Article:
RAIN 2/17: Sony music subscription service lands
INTERACTIVE RADIO SERVICE COSTS $4/mo., ON-DEMAND “MUSIC UNLIMITED” $10/mo.Sony has launched their Music Unlimited subscription streaming service in the U.S., Australia, and New Zealand. Sony’s interactive radio service costs $4 a month — providing “ad-free Pandora-like radio streaming” — while an on-demand service is available for $10 per month. Sony also allows you to “scan” your own library to get your Music Unlimited service started.
Sony launched the service in the U.K. and Ireland late last year (RAIN coverage here).
Engadget reports the service will be available on the PlayStation 3, Blu-ray disc players, Bravia televisions, and VAIO PCs — basically all Sony devices. It will also soon arrive on Android and iOS devices later this year, “assuming Apple’s new subscription debacle doesn’t derail Sony’s plans” (RAIN coverage here). Find Engadget‘s full article here.
GOOGLE IN-APP SUBSCRIPTION TERMS FAR FRIENDLIER TO PUBLISHERSQuickly on the heels of Apple’s announced in-app subscription sales plan (reported in RAIN here), Google has announced its own Google One Pass service. And not only does Google only keep 10% (as opposed to Apple’s 30%), it allows publishers to set their own prices and subscription terms on the platform.
Music subscription services like Rhapsody cried foul when Apple announced the terms of its service (see RAIN here). Licensing fees for music subscription services leave margins of far less than 30% as it is. With Apple’s take — plus the restriction that subscriptions for sale in a mobile app must be priced identically to those sold on the service’s web site — companies like Rhapsody would end up losing money on each sale.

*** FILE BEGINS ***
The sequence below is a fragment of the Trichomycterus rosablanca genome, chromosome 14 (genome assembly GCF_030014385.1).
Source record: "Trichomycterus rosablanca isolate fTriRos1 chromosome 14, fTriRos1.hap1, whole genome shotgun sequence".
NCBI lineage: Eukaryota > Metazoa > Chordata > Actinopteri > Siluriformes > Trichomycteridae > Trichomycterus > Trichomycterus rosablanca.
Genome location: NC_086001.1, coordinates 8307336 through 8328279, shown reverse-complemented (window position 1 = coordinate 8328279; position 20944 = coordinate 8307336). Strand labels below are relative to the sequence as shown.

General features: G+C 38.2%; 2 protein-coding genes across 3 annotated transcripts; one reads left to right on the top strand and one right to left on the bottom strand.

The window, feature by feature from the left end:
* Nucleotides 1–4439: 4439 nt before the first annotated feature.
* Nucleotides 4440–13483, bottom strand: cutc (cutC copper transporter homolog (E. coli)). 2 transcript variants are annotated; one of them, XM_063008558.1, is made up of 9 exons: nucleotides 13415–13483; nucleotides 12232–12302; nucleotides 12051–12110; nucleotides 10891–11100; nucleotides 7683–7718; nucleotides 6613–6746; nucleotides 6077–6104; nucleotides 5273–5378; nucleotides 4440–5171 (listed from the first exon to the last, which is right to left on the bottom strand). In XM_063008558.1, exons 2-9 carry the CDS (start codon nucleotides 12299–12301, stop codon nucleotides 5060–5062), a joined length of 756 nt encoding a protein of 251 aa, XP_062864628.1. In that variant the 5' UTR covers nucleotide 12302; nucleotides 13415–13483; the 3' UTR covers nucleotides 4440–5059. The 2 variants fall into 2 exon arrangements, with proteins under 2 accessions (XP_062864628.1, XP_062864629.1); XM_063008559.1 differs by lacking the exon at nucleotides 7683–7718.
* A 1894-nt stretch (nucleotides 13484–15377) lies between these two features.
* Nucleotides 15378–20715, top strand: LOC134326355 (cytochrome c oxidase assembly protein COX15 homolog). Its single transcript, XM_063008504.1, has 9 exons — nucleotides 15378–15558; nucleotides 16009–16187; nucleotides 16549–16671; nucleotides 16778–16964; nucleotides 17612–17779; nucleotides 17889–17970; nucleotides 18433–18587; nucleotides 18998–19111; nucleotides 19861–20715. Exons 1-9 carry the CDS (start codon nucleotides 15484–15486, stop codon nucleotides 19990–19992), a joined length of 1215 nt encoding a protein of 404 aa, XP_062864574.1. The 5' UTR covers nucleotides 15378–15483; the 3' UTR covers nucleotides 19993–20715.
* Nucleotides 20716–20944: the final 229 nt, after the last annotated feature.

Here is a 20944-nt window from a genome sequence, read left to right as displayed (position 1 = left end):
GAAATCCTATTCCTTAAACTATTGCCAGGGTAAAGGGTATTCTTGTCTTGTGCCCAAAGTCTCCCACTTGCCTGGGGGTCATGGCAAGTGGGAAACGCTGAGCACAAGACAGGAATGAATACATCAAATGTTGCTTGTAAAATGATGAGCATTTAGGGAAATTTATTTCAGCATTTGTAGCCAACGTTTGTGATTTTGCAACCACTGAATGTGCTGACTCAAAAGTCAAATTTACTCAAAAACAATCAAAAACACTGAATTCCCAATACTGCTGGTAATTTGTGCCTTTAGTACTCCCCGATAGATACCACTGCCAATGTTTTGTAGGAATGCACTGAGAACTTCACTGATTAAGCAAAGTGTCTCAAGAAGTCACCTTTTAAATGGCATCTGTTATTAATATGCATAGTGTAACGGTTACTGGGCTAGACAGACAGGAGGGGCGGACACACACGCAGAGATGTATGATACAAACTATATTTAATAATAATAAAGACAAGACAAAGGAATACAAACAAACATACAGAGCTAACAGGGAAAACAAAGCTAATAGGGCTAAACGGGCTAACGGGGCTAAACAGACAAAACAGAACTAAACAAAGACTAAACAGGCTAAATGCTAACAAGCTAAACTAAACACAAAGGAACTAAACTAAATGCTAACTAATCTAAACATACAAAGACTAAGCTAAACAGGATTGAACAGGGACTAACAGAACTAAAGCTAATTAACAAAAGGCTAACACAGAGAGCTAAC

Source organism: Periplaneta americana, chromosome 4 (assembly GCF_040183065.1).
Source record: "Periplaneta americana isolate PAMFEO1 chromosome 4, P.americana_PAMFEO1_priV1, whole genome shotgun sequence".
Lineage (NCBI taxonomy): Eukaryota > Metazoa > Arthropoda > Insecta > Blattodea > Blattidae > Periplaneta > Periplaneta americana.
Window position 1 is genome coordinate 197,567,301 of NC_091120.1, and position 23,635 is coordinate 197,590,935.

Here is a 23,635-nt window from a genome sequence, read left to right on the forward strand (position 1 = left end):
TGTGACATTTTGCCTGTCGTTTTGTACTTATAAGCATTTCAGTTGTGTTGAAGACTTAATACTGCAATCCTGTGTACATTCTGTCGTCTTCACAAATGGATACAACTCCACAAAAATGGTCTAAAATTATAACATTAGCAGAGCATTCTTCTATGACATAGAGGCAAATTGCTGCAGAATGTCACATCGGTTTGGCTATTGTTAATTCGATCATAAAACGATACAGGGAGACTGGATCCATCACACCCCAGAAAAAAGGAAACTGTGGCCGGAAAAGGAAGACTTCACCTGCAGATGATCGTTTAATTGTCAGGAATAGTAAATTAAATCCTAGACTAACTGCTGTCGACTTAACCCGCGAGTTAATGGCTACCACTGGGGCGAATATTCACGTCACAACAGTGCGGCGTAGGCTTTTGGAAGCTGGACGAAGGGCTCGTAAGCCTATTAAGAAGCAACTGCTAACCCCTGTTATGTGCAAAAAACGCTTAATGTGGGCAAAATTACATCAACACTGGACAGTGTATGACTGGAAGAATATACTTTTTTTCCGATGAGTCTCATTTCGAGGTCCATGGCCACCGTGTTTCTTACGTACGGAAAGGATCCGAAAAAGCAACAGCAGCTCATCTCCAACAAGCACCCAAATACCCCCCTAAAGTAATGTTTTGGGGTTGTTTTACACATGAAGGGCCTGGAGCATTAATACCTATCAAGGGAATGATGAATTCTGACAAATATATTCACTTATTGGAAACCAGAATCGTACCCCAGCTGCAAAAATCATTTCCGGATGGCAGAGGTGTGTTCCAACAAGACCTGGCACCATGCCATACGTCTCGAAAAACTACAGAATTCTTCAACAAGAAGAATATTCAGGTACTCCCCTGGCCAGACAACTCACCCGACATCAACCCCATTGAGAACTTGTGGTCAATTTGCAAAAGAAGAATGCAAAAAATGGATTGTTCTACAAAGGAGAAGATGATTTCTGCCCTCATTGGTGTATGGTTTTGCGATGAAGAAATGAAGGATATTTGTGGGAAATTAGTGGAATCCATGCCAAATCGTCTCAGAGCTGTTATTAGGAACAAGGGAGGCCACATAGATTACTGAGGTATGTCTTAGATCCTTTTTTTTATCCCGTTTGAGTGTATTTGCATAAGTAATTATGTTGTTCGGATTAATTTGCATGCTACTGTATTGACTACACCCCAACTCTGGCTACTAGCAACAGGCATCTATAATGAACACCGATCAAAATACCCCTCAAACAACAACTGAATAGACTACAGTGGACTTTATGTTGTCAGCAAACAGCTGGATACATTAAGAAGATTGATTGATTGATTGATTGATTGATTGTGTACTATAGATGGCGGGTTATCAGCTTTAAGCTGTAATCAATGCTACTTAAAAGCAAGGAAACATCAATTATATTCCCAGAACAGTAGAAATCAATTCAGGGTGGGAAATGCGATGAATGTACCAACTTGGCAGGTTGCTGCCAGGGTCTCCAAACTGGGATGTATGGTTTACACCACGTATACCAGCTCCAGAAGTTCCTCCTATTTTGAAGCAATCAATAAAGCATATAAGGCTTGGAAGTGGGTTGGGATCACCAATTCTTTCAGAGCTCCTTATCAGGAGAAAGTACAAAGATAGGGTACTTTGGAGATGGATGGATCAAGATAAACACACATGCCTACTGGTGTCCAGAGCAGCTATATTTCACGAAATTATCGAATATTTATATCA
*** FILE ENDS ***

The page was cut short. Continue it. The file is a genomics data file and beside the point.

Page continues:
However, in Google’s system, certain customer information (their names, zip codes and e-mail addresses) is automatically shared with publishers, unless the customer actively “opts out.” Apple requires customers to “opt in” and explicitly agree to share such data when purchasing a subscription. “That means,” reports The Economist, “less information is likely to come publishers’ way in Apple’s ecosystem than in Google’s one.”
Forrester Research’s James McQuivey writes in PaidContent.org (here): “Right now there is no competition in this market. Apple owns more than 90% of the tablet PC business and is therefore immune to the effects of competition, at least for now. But as we’ve seen in the phone business, it only took Android a few years to catch up and I expect the same to happen in tablets. When it does, Apple will have to reevalute its 30% price. But will it land on Google’s 10%?”
CHICAGO’S 101.9 “MIX” EMBRACES LISTENER DRIVEN RADIO’S CROWD-SOURCINGListener Driven Radio’s crowd-sourced service — where listeners control a station’s playlist by voting online — is coming to Bonneville’s WTMX-FM/Chicago. The station will debut the program as “U-Mix-It” at 8pm Central tonight.
Listener Driven Radio was founded and is managed by McVay Media’s Daniel Anstandig and Mike McVay along with Media One Group’s and Sonicbids’ Lee Zapis. Here’s the press release.
TOWNSQUARE LAUNCHES TOP 40 WEB PROPERTY, POPCRUSHRadio group Townsquare Media this week launched Top 40-based streaming music portal site PopCrush.
Inside Radio reports Townsquare Media is hyping PopCrush on its 12 CHR and 10 Hot AC stations, plus relying on “viral” promotion. Local salespeople can sell inventory on the two sites, and the group is considering creating even more genre-based properties.
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